Before flying to basic training and then on to Vietnam, my brother came back to the Midwest for a week. He kept to himself mostly, taking long solitary drives in my father’s Oldsmobile at night. My mother tried to draw him out about his girlfriend’s death and the impending tour of duty. By now we were watching graphic footage on the nightly news—I remember seeing a man’s severed hand next to a bicycle tire, a naked child running from a burning field. None of us switched on the television the whole week my brother was home. The day before he flew out, Whitmore came home with a crew cut. He’d left earlier in the day with shoulder-length hair, wild locks bleached by the California sun. He opened the back door as my parents and I sat around the kitchen table. We all stared at him. With the aura of daylight around him in the doorway, his bone-white scalp exposed amid rows of cropped hair, he looked like an apparition, a drowned kid who comes back in a horror movie. He came inside and handed my mother a grocery bag. When she opened it and lifted out a handful of his shorn hair, my brother said, “That’s all I’ve got of that life I had out there, and I want to keep it here where it’s safe. Would you keep it for me?”
My mother, somehow, did not cry. She put the hair back inside the grocery bag and tied a knot in the top. She said, “We’ll keep it until you get back, and then maybe you can grow some more.” And then my brother came forward to receive one of her hugs, unbidden, and she ran her hands through his short hair again and again, while my father and I both looked at the same spot on our kitchen floor.
The sun had gone down all the way when we reached downtown Minneapolis. The acid had worn off, and we were feeling raked-through and restless. Whitmore, in a burst of vigor and boredom, waved at passersby. People spilled out of restaurants and bars, chatted in pairs at the curbstone. Young girls swaggered out of movie houses in jeans or flowing skirts. We looked longingly at them, and Whitmore said, “I may die if I don’t touch a woman soon.” He bought a bottle of cheap wine from a liquor store, and we passed it back and forth as we drove along. We ate at a Chinese restaurant, and my brother used chopsticks. We were running out of uncomplicated things to talk about. At about midnight we drove into a motel courtyard on the outskirts of town.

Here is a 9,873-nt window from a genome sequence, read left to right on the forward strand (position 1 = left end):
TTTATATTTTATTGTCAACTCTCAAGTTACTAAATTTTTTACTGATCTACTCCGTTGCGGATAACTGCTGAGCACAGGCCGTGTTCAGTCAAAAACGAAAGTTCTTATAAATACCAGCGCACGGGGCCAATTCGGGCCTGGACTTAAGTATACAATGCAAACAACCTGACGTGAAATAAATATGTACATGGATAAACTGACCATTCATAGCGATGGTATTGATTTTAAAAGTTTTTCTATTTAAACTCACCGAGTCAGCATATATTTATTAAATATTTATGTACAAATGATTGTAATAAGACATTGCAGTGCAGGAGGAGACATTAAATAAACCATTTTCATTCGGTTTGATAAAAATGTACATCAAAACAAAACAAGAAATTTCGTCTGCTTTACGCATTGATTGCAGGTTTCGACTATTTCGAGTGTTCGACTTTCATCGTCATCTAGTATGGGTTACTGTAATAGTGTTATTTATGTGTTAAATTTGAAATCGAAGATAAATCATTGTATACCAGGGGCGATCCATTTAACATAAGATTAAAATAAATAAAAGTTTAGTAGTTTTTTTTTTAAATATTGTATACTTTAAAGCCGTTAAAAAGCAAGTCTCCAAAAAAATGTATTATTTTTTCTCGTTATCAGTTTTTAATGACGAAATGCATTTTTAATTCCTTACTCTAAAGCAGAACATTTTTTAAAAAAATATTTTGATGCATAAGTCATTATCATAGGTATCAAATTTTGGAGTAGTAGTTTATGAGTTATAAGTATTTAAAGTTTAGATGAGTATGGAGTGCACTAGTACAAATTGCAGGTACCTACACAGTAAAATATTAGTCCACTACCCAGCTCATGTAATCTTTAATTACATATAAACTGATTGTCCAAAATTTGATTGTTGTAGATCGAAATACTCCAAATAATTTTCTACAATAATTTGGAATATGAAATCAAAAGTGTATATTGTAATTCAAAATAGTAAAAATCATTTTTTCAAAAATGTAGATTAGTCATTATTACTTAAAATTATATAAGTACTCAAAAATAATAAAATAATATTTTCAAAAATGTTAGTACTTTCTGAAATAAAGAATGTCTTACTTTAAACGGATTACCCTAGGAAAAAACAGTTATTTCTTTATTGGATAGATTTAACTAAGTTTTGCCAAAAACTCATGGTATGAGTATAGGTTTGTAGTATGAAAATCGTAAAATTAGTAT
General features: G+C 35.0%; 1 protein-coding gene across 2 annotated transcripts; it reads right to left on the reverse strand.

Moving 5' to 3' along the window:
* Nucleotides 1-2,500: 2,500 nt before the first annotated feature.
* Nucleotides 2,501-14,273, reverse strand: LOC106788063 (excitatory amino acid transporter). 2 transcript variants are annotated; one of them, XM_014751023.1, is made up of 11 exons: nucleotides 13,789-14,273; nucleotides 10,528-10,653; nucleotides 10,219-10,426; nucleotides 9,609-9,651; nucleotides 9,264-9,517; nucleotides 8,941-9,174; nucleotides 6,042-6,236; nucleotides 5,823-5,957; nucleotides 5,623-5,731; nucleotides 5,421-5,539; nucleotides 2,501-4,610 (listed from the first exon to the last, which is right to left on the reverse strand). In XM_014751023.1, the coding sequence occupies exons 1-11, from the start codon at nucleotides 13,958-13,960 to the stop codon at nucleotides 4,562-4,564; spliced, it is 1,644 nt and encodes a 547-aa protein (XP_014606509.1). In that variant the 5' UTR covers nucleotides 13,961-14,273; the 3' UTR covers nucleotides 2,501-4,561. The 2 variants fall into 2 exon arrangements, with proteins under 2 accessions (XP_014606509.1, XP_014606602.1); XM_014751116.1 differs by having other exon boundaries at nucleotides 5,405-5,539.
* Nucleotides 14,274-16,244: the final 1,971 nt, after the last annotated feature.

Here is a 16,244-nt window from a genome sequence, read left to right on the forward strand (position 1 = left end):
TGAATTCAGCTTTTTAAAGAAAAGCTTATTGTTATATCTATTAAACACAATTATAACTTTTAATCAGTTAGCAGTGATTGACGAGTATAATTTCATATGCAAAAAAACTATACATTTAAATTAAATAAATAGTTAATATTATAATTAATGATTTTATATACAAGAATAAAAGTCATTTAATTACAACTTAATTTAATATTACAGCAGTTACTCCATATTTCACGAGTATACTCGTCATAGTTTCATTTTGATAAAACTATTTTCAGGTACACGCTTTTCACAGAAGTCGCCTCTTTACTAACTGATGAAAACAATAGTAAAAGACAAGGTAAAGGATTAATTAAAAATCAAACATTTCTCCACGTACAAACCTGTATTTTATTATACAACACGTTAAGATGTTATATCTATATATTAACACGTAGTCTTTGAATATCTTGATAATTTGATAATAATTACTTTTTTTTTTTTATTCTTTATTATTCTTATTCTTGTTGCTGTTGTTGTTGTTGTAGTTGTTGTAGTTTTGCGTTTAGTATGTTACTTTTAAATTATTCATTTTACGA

Whitmore said, “I’m beat. We’ll head north in the morning.”
“You have any money?” I asked.
“Yeah,” he said. This place looks cheap, don’t you think?”
I looked around the motel courtyard, at the rusted, slouching balconies and the drained swimming pool, where several pieces of deck furniture stood arranged in the bottom.
“Yeah, it looks cheap,” I said.
“Perfect,” he said.
We got out of the car and went inside to a small reception area. The interior smelled of damp carpet. An elderly woman sat behind the front desk, watching a small television set.
“We’d like a room,” my brother said.
The old lady looked up from the television and cocked one eye like a marksman.
“Eight dollars plus tax,” she said. “Checkout is at ten, and the swimming pool don’t work.”
My brother put a ten-dollar bill on the counter.
“You boys brothers?” she asked.
“Yes, ma’am,” I said.
“That’s a relief. Where you from?” she said, making change.
“Indianapolis,” Whitmore said.
“I got a sister in Champaign. Your neck of the woods.”
“It’s a ways,” I said.
“You ever visit her? Your sister?” Whitmore asked the old lady.
“Never. Here’s your key,” she said. She put the key down on the counter and turned back to the television. “I hear on the news that tomorrow they’re going to put a couple of men on the moon. That’s a little much for my temperament,” she said. “I hope it don’t interfere with my TV reception.”
I craned my head over the counter to see her television set. On-screen, a reporter was demonstrating the various features of a spacesuit.
Whitmore took the key and said, “When those men walk on the moon, all the lights across the country are going to go out. The telephone lines will go down. Nothing will be the same. You might want to call your sister in Champaign before the world changes for good.”
The woman apparently didn’t hear. She continued to stare at the television, and we went to our room.
Our room had two single beds separated by a stretch of stained brown carpet. My brother collapsed onto the one nearest the bathroom. I lay down on the other one. Whitmore stared up at the ceiling, blew some air between his lips, and said, “I’m feeling lonesome.”
“Lonely,” I said.
“We don’t say lonesome. That’s a southern thing. Why do you always have to sound like you’re a folk song?”
“Jesus, Jesus,” he said. “Someone has stolen my little brother and replaced him with a Gestapo agent.”
“What I’m saying is, I miss the way things used to be. The old house with the attic. And I haven’t slept with a woman in a long time. I’m lonesome for a woman, is what I’m saying over here in this little bed.”
“How long has it been?” I asked.
“Not since I left.”
“That was two years ago.”
“This is my point.”
“I know. I couldn’t for a while after my girl died.”
“I thought guys went to hookers over there.”